Employment Update March 2009: TUPE

By Employment Group


Transferee bound post-transfer by pay rise in collective agreement

The EAT has recently handed down a startling decision on the extent to which a pre-TUPE transfer collective agreement could influence post-transfer rates of pay.

In the case of Alemo-Herron and others v Park Leisure, the 23 claimants had transferred out of local authority employment in 2002. There had then been another TUPE transfer to their current employer in May 2004.

While in local authority employment, their pay had been fixed by a collective agreement that ran for a three-year period. Their next employer had raised their pay in line with the collective agreement, but without acknowledging any obligation to do so.

In June 2004, shortly after the May 2004 transfer to their current employer, the terms of a new collective agreement (to run to 2007) were negotiated between the local authority and the relevant trade unions. The new employer took no part in the negotiations.

The claimants claimed the increase in pay provided for in that collective agreement as an unlawful deduction from their wages.

The employment tribunal decided (unsurprisingly) that the transferee employer could not be bound post-transfer by a change in employment terms over which they had had no control.
The claimants appealed and the EAT has allowed their appeal for the following reasons -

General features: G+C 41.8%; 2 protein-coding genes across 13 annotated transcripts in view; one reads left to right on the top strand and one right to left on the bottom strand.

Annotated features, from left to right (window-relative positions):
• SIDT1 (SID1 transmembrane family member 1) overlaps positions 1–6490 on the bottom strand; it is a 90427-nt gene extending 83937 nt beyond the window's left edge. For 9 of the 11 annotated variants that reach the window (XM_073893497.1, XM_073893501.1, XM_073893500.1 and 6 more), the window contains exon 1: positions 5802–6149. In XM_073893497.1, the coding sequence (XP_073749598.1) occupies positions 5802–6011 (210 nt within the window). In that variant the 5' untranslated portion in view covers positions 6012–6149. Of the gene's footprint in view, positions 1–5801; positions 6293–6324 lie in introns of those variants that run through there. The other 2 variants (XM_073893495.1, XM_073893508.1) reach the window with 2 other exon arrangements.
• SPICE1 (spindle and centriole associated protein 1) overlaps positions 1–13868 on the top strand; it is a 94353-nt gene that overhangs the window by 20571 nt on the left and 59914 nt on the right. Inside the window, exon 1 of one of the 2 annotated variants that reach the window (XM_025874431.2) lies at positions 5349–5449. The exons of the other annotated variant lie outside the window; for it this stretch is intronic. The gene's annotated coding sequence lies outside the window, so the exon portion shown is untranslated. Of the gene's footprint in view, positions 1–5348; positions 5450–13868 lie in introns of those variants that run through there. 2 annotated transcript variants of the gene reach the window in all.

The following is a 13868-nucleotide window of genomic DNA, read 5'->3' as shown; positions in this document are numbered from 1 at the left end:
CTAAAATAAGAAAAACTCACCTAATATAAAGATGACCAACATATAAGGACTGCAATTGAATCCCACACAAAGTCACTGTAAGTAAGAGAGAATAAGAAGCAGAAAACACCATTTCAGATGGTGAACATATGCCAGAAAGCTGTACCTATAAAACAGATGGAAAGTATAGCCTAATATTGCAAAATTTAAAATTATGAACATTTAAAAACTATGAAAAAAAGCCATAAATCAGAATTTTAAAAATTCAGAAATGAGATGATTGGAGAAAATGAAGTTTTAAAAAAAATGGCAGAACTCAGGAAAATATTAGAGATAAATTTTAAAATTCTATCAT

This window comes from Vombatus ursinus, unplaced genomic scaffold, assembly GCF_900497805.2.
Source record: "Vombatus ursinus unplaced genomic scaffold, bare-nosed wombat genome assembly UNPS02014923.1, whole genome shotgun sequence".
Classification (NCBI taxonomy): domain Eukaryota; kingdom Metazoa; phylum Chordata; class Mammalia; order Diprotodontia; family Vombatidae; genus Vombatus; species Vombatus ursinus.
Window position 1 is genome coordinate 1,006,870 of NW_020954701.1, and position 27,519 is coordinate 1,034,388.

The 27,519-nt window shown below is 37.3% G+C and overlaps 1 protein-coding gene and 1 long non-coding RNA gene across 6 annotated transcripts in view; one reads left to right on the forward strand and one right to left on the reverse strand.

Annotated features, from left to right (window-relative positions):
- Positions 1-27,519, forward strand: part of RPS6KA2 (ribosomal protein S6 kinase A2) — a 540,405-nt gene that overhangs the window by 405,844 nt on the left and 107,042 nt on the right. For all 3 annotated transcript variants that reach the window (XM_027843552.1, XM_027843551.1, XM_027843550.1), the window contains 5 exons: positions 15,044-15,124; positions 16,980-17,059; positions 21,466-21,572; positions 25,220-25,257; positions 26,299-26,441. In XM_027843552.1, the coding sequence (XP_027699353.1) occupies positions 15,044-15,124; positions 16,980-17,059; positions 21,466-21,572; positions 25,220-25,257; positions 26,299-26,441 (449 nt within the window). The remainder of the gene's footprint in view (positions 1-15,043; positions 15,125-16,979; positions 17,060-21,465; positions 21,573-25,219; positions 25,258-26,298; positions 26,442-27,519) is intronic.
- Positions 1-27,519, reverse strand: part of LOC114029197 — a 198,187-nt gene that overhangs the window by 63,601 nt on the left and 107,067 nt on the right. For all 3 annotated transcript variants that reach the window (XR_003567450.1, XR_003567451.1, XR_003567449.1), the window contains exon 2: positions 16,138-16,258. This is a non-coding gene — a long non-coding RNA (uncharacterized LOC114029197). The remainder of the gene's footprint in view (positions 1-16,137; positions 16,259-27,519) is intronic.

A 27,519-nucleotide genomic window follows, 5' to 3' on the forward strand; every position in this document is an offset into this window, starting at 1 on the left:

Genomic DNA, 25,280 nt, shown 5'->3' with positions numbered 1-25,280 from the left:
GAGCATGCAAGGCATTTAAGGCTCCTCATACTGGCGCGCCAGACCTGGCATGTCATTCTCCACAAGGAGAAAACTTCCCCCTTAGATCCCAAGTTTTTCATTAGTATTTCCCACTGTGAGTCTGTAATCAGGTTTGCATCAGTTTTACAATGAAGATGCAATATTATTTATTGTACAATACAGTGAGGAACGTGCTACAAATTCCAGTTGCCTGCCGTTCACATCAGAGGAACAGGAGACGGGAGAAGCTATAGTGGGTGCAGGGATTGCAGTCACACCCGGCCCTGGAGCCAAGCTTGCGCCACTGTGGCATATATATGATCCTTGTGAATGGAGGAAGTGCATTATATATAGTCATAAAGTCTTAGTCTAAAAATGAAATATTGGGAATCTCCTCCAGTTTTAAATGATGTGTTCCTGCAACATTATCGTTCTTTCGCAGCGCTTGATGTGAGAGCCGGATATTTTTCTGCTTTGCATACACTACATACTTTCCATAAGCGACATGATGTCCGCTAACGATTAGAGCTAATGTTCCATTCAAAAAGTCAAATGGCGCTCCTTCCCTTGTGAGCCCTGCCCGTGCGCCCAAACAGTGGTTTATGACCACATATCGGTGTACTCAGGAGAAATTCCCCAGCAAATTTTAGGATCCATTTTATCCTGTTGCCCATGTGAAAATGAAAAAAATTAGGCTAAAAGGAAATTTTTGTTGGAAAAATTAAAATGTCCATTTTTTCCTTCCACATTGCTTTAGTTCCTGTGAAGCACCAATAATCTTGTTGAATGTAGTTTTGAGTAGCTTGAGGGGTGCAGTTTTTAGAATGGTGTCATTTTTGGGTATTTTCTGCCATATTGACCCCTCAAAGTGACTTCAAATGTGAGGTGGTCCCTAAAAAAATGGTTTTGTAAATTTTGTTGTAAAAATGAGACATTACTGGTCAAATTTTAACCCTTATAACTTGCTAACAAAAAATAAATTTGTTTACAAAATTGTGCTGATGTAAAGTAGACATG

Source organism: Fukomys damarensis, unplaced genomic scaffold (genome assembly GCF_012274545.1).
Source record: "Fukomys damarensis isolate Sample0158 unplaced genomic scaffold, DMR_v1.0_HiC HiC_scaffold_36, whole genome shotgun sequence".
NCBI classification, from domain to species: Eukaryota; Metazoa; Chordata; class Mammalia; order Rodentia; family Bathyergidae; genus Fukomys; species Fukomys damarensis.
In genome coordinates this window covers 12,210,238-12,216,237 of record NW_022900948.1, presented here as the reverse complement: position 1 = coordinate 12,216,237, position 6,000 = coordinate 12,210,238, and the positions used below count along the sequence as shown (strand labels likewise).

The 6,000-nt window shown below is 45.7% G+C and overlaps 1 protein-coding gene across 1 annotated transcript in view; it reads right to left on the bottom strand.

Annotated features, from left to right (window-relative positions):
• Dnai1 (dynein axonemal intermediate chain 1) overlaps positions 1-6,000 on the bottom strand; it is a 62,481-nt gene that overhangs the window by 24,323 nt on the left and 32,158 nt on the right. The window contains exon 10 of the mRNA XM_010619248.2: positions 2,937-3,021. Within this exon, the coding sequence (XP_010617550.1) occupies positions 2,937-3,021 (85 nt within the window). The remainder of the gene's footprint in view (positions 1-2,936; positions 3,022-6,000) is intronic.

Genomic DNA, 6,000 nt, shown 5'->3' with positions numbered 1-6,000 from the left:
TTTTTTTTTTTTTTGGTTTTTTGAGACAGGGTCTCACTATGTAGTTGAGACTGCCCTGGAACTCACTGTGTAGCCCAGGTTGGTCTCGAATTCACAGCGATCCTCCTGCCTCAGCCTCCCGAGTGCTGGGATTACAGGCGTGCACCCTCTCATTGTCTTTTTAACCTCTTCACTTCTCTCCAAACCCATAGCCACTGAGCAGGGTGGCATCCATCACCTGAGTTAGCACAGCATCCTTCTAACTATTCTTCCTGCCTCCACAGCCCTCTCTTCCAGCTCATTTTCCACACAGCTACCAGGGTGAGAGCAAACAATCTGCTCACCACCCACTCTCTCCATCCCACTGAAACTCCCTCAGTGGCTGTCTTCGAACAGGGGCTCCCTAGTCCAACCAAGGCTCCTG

• TUPE provides that collective rights should transfer but does not provide for how long they should last. The relevant European Directive is quite clear that collective rights should only continue for a maximum of one year post-transfer but this has not been implemented into TUPE and so (according to the EAT) the UK is free to make its own rules.

  • There was a similar case in 1997 (Whent v Cartledge) where the EAT decided that collective rights could continue, because it was always open to the transferee employer to negotiate a way out of any obligations under the collective agreement by varying or terminating the employment contracts. The EAT in the present case was heavily influenced by the fact that the employer had tacitly adhered to the terms of the collective agreement for over 2 years after the first TUPE transfer.

  • The EAT approves of a 'dynamic' rather than a 'static' approach to TUPE rights. Employment contracts often provide that earnings go up every year by a measure over which the employer has no control (e.g. in line with RPI index). Why should not such a right transfer under TUPE? 

Points to note –

  • This decision has already been appealed to the Court of Appeal. The EAT’s interpretation of TUPE could mean transferee employers who take on public sector employees also having to take on their existing pay structures ad infinitum, if this decision is allowed to stand.

  • Although the EAT suggests that this problem can be dealt with by the employer varying the employees’ contract terms, it is always difficult to do this post-transfer without the variation being held to be ‘transfer-related’ and thus void.